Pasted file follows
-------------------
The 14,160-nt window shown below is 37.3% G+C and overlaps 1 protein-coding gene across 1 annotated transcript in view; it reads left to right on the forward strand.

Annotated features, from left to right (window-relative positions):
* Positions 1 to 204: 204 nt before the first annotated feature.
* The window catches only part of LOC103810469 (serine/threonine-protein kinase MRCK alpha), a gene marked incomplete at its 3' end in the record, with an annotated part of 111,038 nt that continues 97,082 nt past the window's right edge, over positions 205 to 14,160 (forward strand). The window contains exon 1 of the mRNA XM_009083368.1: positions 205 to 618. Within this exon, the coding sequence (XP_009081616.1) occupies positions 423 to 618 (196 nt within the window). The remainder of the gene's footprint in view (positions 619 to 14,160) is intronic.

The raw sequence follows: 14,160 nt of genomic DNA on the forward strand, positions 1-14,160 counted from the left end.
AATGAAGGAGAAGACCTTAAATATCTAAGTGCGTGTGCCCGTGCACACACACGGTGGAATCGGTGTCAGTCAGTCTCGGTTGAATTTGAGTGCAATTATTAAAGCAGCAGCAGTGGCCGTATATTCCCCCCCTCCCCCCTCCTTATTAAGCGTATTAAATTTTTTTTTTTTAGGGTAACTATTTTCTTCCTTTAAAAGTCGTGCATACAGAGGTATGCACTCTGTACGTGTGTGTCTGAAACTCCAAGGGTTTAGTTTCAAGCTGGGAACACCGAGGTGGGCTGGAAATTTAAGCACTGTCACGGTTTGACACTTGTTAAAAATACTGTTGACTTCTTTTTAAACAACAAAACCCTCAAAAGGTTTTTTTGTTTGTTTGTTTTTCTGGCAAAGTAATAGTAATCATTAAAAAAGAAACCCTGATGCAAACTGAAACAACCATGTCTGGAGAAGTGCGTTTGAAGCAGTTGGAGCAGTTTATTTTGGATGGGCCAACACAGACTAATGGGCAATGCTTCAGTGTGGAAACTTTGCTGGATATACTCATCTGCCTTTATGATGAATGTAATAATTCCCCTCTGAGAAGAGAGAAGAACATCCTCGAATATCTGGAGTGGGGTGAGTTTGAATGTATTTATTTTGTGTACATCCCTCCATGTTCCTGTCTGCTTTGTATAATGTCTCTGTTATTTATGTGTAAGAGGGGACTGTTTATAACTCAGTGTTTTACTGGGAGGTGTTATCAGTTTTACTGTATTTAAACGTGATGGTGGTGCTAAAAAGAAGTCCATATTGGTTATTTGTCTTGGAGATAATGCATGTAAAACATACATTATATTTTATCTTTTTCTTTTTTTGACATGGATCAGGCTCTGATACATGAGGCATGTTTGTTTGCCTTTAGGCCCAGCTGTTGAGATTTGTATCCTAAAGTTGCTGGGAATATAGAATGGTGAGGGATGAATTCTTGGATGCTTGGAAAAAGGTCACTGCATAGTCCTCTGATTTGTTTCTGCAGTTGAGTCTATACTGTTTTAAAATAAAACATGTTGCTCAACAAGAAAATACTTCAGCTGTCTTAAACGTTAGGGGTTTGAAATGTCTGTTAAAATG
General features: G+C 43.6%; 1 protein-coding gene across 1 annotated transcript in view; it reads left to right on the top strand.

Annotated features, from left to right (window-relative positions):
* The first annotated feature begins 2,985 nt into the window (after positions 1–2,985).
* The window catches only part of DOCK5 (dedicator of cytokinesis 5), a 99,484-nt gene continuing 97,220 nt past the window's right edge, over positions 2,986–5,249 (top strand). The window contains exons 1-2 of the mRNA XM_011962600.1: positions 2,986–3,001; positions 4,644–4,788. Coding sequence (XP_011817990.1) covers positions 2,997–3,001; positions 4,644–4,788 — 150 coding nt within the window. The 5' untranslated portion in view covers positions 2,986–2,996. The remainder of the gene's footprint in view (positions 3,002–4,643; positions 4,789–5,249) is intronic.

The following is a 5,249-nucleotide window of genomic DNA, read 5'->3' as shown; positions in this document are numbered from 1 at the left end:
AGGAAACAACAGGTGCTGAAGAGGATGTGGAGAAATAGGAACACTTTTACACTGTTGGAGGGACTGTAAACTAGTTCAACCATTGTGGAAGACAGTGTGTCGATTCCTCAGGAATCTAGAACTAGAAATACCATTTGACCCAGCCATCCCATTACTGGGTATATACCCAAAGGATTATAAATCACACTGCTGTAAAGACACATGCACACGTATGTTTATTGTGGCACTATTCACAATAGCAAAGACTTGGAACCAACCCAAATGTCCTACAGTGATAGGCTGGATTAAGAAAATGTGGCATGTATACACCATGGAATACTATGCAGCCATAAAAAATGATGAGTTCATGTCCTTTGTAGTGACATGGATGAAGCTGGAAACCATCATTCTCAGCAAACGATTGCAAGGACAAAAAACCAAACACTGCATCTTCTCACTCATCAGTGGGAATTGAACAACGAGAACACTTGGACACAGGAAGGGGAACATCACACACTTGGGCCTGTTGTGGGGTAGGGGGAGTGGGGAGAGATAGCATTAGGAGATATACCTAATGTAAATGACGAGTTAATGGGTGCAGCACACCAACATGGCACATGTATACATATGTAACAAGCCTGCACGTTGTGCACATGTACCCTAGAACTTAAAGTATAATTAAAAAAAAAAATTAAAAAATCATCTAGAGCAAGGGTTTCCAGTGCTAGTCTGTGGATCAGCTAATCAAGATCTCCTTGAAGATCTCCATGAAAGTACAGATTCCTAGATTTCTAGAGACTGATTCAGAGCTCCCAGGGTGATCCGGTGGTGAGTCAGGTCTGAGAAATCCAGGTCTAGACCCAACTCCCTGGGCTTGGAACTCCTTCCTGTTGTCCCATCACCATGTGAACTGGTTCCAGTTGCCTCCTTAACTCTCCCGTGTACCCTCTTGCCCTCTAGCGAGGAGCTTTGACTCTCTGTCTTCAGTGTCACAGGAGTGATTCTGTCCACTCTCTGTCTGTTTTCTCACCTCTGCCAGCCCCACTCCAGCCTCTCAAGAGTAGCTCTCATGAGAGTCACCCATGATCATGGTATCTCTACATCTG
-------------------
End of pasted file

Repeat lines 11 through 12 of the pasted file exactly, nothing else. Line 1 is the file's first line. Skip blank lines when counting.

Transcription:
The following is a 5,249-nucleotide window of genomic DNA, read 5'->3' as shown; positions in this document are numbered from 1 at the left end:
AGGAAACAACAGGTGCTGAAGAGGATGTGGAGAAATAGGAACACTTTTACACTGTTGGAGGGACTGTAAACTAGTTCAACCATTGTGGAAGACAGTGTGTCGATTCCTCAGGAATCTAGAACTAGAAATACCATTTGACCCAGCCATCCCATTACTGGGTATATACCCAAAGGATTATAAATCACACTGCTGTAAAGACACATGCACACGTATGTTTATTGTGGCACTATTCACAATAGCAAAGACTTGGAACCAACCCAAATGTCCTACAGTGATAGGCTGGATTAAGAAAATGTGGCATGTATACACCATGGAATACTATGCAGCCATAAAAAATGATGAGTTCATGTCCTTTGTAGTGACATGGATGAAGCTGGAAACCATCATTCTCAGCAAACGATTGCAAGGACAAAAAACCAAACACTGCATCTTCTCACTCATCAGTGGGAATTGAACAACGAGAACACTTGGACACAGGAAGGGGAACATCACACACTTGGGCCTGTTGTGGGGTAGGGGGAGTGGGGAGAGATAGCATTAGGAGATATACCTAATGTAAATGACGAGTTAATGGGTGCAGCACACCAACATGGCACATGTATACATATGTAACAAGCCTGCACGTTGTGCACATGTACCCTAGAACTTAAAGTATAATTAAAAAAAAAAATTAAAAAATCATCTAGAGCAAGGGTTTCCAGTGCTAGTCTGTGGATCAGCTAATCAAGATCTCCTTGAAGATCTCCATGAAAGTACAGATTCCTAGATTTCTAGAGACTGATTCAGAGCTCCCAGGGTGATCCGGTGGTGAGTCAGGTCTGAGAAATCCAGGTCTAGACCCAACTCCCTGGGCTTGGAACTCCTTCCTGTTGTCCCATCACCATGTGAACTGGTTCCAGTTGCCTCCTTAACTCTCCCGTGTACCCTCTTGCCCTCTAGCGAGGAGCTTTGACTCTCTGTCTTCAGTGTCACAGGAGTGATTCTGTCCACTCTCTGTCTGTTTTCTCACCTCTGCCAGCCCCACTCCAGCCTCTCAAGAGTAGCTCTCATGAGAGTCACCCATGATCATGGTATCTCTACATCTG